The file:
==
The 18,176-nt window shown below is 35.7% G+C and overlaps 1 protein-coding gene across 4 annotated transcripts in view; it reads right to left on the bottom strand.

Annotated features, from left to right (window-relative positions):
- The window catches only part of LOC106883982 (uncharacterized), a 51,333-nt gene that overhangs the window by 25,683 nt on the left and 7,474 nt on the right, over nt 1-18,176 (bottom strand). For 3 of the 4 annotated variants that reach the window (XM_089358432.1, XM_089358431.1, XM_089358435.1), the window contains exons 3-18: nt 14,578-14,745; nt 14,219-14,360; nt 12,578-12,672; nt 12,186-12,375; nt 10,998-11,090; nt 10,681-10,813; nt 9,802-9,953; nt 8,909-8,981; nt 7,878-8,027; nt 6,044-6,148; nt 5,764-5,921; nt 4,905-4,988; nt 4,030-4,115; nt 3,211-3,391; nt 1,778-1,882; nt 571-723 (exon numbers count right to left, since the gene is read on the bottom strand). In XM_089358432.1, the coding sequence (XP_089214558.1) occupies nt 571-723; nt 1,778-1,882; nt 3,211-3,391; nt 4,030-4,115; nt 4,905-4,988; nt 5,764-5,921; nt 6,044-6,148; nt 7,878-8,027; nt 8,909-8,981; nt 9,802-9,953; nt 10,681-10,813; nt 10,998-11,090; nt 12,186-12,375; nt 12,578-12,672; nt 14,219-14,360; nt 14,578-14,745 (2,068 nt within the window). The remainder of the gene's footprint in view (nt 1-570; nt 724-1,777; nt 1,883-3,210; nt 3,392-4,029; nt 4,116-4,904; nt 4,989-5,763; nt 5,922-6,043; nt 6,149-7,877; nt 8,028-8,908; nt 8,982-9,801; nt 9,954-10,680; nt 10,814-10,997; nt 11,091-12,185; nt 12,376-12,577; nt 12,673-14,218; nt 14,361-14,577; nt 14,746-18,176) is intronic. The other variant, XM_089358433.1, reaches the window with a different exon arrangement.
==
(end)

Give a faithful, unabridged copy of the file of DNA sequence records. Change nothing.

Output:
The 18,176-nt window shown below is 35.7% G+C and overlaps 1 protein-coding gene across 4 annotated transcripts in view; it reads right to left on the bottom strand.

Annotated features, from left to right (window-relative positions):
- The window catches only part of LOC106883982 (uncharacterized), a 51,333-nt gene that overhangs the window by 25,683 nt on the left and 7,474 nt on the right, over nt 1-18,176 (bottom strand). For 3 of the 4 annotated variants that reach the window (XM_089358432.1, XM_089358431.1, XM_089358435.1), the window contains exons 3-18: nt 14,578-14,745; nt 14,219-14,360; nt 12,578-12,672; nt 12,186-12,375; nt 10,998-11,090; nt 10,681-10,813; nt 9,802-9,953; nt 8,909-8,981; nt 7,878-8,027; nt 6,044-6,148; nt 5,764-5,921; nt 4,905-4,988; nt 4,030-4,115; nt 3,211-3,391; nt 1,778-1,882; nt 571-723 (exon numbers count right to left, since the gene is read on the bottom strand). In XM_089358432.1, the coding sequence (XP_089214558.1) occupies nt 571-723; nt 1,778-1,882; nt 3,211-3,391; nt 4,030-4,115; nt 4,905-4,988; nt 5,764-5,921; nt 6,044-6,148; nt 7,878-8,027; nt 8,909-8,981; nt 9,802-9,953; nt 10,681-10,813; nt 10,998-11,090; nt 12,186-12,375; nt 12,578-12,672; nt 14,219-14,360; nt 14,578-14,745 (2,068 nt within the window). The remainder of the gene's footprint in view (nt 1-570; nt 724-1,777; nt 1,883-3,210; nt 3,392-4,029; nt 4,116-4,904; nt 4,989-5,763; nt 5,922-6,043; nt 6,149-7,877; nt 8,028-8,908; nt 8,982-9,801; nt 9,954-10,680; nt 10,814-10,997; nt 11,091-12,185; nt 12,376-12,577; nt 12,673-14,218; nt 14,361-14,577; nt 14,746-18,176) is intronic. The other variant, XM_089358433.1, reaches the window with a different exon arrangement.